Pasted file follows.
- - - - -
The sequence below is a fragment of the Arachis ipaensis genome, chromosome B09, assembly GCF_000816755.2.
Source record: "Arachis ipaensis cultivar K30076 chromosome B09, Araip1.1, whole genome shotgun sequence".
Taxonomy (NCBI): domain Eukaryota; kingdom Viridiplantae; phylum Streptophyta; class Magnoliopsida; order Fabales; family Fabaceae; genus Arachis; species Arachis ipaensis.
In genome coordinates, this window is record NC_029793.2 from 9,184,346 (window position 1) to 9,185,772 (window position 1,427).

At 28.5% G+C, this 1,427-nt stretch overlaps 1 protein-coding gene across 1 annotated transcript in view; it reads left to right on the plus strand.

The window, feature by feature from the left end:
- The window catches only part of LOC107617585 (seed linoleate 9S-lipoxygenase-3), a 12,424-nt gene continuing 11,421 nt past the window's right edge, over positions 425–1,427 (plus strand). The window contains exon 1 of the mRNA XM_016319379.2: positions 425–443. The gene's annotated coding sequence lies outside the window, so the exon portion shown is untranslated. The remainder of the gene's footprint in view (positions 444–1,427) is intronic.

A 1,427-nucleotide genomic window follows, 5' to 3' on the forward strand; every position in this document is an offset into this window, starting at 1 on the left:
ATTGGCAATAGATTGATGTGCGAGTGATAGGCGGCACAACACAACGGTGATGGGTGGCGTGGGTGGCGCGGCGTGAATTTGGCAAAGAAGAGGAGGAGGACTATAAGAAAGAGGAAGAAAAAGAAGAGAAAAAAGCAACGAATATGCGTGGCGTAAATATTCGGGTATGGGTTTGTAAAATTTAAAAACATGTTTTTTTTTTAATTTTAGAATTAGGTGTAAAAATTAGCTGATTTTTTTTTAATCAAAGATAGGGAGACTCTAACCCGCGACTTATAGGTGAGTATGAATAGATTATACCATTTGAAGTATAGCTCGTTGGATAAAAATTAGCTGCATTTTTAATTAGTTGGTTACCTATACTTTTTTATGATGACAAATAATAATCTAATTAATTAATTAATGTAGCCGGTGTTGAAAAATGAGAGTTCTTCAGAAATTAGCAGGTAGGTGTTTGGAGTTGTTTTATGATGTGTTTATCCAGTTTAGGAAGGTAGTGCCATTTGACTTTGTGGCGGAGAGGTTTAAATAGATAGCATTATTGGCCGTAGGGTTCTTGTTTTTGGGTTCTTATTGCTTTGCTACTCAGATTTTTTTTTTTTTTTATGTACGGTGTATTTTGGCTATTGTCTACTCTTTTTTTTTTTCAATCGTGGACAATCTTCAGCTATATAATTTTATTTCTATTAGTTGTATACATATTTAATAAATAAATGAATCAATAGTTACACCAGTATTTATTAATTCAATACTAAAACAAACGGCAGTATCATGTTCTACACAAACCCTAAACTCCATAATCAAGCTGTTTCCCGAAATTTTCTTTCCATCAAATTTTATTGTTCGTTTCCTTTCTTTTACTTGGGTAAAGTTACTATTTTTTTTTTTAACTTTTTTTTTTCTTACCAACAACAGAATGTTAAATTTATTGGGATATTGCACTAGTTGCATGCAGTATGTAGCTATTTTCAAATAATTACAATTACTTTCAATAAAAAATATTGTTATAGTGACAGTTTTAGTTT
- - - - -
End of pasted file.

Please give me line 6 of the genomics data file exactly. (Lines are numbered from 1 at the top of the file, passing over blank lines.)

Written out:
The window, feature by feature from the left end: